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Tuesday, 8 November 2016
Page: 3141

Day, Mr Bob, AO

Mr SHORTEN (MaribyrnongLeader of the Opposition) (14:59): My question is to the Prime Minister. Yesterday and today during question time the Prime Minister has claimed that he was not personally aware there was a potential issue under section 44 of the Constitution in relation to former Senator Day until around mid-August this year. If this was the case, did the Prime Minister or his office seek advice from his department or other sources about whether and when to make this information public? If not, why not? How could the Prime Minister keep something like this secret?

Mr TURNBULL (WentworthPrime Minister) (14:59): The facts relating to this matter have been set out comprehensively by Senators Ryan and Cormann in the Senate. When Senator Ryan became aware of this issue—it was raised with him by Senator Day, as I recall; and, again, I refer honourable members to his detailed statement—he then proceeded to investigate it and find out what the facts were. As I have referred to earlier, he alerted my office to the fact that there was an issue, for the purpose—so Senator Ryan says—of ensuring that, if Senator Day sought to contact me or my office, he would be referred to Senator Ryan. That was a prudent and proper thing to do.

Senator Ryan then went in a diligent way to ascertain what the facts were. He sought advice. He received advice from the Australian Government Solicitor. He saw me on 4 October and acquainted me with a time line and detail. There was considerable detail about the matter. Subsequently, he sought advice—through the Attorney-General—from senior counsel. Once that advice was received, he passed it on to the President of the Senate.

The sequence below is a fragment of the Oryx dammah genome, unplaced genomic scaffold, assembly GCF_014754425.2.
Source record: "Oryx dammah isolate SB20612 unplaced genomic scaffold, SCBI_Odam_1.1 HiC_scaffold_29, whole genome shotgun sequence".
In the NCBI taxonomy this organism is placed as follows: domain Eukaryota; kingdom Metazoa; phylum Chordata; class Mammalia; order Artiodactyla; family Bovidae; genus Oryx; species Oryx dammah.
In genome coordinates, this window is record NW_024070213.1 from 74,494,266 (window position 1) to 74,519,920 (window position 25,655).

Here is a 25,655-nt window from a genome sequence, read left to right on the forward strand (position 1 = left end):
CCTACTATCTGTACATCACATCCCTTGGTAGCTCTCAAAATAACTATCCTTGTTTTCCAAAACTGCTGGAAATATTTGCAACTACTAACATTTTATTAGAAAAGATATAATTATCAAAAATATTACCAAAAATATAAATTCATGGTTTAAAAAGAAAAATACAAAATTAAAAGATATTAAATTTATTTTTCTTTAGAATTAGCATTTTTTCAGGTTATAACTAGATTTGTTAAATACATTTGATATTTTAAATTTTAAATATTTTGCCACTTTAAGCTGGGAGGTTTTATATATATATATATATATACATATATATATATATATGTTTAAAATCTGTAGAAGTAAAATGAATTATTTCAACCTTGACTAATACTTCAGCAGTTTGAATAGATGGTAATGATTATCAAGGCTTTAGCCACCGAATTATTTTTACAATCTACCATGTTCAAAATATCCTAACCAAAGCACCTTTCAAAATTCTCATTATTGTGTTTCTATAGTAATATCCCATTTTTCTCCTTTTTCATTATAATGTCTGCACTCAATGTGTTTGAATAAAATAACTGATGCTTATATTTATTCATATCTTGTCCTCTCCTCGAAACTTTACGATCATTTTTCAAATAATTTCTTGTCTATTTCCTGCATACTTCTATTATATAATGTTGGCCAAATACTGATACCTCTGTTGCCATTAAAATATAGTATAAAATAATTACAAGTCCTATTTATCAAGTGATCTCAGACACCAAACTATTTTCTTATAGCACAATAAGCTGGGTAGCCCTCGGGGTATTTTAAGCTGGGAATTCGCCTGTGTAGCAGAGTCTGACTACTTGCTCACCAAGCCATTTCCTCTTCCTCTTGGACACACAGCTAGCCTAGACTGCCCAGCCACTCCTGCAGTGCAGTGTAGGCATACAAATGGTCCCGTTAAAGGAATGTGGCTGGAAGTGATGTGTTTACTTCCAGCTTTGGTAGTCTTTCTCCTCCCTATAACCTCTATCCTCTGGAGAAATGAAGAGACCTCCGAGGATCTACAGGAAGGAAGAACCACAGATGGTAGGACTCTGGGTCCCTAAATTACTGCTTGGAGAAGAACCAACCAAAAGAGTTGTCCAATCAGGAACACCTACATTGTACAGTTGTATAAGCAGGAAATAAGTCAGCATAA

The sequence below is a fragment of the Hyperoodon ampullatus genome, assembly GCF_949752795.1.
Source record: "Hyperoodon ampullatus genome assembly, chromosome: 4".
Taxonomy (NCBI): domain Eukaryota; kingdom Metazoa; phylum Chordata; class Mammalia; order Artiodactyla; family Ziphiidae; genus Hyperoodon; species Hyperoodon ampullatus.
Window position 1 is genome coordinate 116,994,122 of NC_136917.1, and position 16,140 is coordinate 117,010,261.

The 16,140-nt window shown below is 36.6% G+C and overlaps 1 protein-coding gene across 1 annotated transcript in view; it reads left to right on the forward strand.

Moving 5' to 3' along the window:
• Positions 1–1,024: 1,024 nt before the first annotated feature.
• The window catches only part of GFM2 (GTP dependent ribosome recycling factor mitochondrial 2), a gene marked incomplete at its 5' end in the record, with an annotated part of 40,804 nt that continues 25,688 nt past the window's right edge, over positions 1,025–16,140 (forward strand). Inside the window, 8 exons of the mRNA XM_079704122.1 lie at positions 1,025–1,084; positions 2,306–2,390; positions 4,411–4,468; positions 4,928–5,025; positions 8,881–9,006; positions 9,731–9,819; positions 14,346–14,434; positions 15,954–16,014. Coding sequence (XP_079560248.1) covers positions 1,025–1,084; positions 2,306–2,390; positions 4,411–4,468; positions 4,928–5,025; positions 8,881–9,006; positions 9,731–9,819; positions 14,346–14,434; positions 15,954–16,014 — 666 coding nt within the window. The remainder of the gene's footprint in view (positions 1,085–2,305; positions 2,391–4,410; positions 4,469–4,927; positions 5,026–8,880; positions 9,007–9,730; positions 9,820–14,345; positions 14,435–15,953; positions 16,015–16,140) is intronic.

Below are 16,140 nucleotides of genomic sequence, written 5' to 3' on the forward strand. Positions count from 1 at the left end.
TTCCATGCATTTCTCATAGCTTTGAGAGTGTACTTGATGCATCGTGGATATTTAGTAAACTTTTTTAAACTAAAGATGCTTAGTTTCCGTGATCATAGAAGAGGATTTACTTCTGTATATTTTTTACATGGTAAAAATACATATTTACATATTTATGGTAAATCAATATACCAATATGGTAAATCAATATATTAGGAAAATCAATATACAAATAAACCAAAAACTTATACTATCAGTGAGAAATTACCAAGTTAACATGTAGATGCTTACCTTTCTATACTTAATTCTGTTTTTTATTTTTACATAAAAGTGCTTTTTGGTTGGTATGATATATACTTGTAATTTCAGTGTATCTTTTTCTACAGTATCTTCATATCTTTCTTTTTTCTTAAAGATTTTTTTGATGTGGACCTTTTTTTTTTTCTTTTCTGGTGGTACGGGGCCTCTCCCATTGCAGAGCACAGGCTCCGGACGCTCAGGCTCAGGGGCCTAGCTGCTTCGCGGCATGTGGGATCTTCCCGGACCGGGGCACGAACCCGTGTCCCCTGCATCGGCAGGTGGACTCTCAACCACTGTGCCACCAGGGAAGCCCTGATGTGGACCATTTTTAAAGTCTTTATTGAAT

Honourable members would understand that in a matter of this kind it is very important that the Special Minister of State proceeds deliberately, diligently and carefully, and does not rush out and make statements which may be based on incorrect facts or may be based on an incorrect or ill-considered appreciation of the law. So what Senator Ryan did was establish the facts, including a lot of to and fro with Senator Day, as we have seen in his account of affairs to the Senate. He sought advice from the Australian Government Solicitor, and he got advice from that agency. He then sought advice from David Jackson, one of the leaders of the Constitutional bar in Australia, and he then presented that advice to Senator Parry.

The fact is that at the same time that the Leader of the Opposition was in Brisbane accusing my government and me of relying on Senator Day's vote—as he spoke—as he well knows, the Leader of the Opposition in the Senate had been made privy to this advice given to Senator Parry. So the fact is that the government proceeded diligently and carefully on a complex matter and sought advice. When that advice was received, we gave it to the President of the Senate. As a consequence, the matter has been referred to the High Court.